RIP My Ninety-One Year Old Pin Up

Just a few brief words from me tonight.

Celia and I went to the Forward Prize Poetry event at the Southbank. Dannie Abse, who I fell for like a ton of bricks at the start of the year at the TS Eliot Prize event, was one of the judges.

Dannie died on Sunday.

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Poetry. It gets under your skin. Says the things you don’t know you could say; didn’t know how to say. Let’s the feeling flesh out the words as they strip you to your bones.

Poetry. Its riches rediscovered because of Mother’s dementia; the way we found to communicate still when conversation was impossible. The way I could tell her over and over I loved her and she understood. Poetry was where she still had a place in this world. And now she is out of it, where the world still articulates her.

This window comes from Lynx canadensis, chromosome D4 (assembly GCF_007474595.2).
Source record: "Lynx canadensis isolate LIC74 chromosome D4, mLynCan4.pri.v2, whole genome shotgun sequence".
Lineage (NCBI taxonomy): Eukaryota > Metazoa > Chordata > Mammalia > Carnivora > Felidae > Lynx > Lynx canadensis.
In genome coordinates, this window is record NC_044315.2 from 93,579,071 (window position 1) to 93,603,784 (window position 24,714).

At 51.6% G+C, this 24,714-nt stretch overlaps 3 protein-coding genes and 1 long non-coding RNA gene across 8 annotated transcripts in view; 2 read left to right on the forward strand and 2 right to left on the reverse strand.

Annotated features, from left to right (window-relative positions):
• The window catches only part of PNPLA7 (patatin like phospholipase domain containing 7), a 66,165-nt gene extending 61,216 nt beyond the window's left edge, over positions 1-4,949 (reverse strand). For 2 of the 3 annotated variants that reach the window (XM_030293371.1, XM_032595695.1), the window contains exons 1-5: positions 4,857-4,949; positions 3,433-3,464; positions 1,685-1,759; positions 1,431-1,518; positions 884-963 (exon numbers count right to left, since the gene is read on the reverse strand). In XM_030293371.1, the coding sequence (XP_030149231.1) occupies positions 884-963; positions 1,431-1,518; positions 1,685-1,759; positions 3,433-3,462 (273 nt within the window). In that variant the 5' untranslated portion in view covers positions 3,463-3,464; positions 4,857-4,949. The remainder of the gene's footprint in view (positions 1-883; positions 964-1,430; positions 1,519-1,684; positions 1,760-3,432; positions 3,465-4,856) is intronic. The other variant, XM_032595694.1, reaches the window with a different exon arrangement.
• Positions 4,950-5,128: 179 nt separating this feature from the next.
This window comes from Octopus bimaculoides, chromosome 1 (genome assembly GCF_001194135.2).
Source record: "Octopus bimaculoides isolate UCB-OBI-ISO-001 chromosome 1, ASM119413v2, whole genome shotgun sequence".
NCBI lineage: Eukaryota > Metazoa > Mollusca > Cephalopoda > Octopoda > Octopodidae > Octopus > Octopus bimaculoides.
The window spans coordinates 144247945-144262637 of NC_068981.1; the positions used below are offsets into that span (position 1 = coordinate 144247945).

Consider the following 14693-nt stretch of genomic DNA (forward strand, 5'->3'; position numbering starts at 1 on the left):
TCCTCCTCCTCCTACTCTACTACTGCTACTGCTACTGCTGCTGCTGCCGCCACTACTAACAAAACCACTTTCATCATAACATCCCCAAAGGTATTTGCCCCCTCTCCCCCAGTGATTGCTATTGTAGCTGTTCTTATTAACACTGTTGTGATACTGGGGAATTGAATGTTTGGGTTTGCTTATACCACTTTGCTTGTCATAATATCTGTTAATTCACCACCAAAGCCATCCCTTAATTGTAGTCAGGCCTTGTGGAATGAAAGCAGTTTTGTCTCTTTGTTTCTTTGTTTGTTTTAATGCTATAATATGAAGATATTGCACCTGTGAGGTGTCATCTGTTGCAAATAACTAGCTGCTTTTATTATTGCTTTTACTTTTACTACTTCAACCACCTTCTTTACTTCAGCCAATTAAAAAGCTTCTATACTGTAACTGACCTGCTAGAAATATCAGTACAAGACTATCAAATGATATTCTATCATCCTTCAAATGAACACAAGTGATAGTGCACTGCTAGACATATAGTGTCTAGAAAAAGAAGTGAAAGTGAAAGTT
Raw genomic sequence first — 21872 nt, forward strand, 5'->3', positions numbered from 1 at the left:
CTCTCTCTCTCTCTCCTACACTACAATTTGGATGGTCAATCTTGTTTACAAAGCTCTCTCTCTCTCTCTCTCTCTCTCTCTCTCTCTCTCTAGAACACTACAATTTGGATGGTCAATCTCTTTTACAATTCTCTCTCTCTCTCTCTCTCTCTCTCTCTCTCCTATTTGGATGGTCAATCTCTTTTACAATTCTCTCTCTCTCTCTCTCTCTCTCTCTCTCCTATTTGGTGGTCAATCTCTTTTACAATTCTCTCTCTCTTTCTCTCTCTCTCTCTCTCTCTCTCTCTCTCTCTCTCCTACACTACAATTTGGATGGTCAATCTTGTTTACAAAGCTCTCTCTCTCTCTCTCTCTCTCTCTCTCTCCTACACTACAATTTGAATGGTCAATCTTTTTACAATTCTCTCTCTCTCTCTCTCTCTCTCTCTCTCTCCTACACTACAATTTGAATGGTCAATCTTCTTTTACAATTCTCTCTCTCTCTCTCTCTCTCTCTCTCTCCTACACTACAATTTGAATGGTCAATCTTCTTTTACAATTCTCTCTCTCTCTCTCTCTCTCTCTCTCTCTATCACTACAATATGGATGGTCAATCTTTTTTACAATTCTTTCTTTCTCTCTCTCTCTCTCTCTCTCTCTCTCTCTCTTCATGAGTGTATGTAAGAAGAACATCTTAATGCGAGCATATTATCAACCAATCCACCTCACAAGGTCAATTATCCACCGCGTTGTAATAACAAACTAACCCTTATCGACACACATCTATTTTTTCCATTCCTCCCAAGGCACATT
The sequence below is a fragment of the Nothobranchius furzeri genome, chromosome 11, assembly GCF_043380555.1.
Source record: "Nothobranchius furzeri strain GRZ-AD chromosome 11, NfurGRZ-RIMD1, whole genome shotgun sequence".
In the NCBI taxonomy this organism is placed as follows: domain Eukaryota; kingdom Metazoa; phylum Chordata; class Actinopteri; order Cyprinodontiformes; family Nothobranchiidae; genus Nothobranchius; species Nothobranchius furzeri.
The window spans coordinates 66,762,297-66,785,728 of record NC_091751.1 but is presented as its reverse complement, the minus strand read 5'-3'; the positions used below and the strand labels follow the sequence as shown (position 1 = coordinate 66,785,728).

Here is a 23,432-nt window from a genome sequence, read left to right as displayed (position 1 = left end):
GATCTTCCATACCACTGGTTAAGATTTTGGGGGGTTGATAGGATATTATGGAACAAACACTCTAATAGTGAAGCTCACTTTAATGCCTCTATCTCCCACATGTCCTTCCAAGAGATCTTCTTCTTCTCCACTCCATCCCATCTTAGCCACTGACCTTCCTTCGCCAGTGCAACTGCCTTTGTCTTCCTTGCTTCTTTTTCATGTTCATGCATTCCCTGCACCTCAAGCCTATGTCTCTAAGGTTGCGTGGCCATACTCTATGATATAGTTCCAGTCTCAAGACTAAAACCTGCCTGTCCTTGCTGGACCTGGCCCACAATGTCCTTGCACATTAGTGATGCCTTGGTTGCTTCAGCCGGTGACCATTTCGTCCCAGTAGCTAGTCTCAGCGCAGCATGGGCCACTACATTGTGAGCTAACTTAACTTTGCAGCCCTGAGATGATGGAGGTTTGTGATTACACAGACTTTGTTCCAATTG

Mother introduced me to poetry. She wasn’t much of one for novels. Not enough time. She liked her scriptures and the psalms; and language. Radio 4 was her university. I was attending poetry group before Mother declined, but the intensity and the thrill of poetry was rekindled by those last years when I would read to her, poem after poem while she held my hand and listened with a tuned ear. Smiled. Squeezed my fingers to the beat of the words. Her passport to a still place in a world that pushed her off balance into fear and anxiety time and time again.

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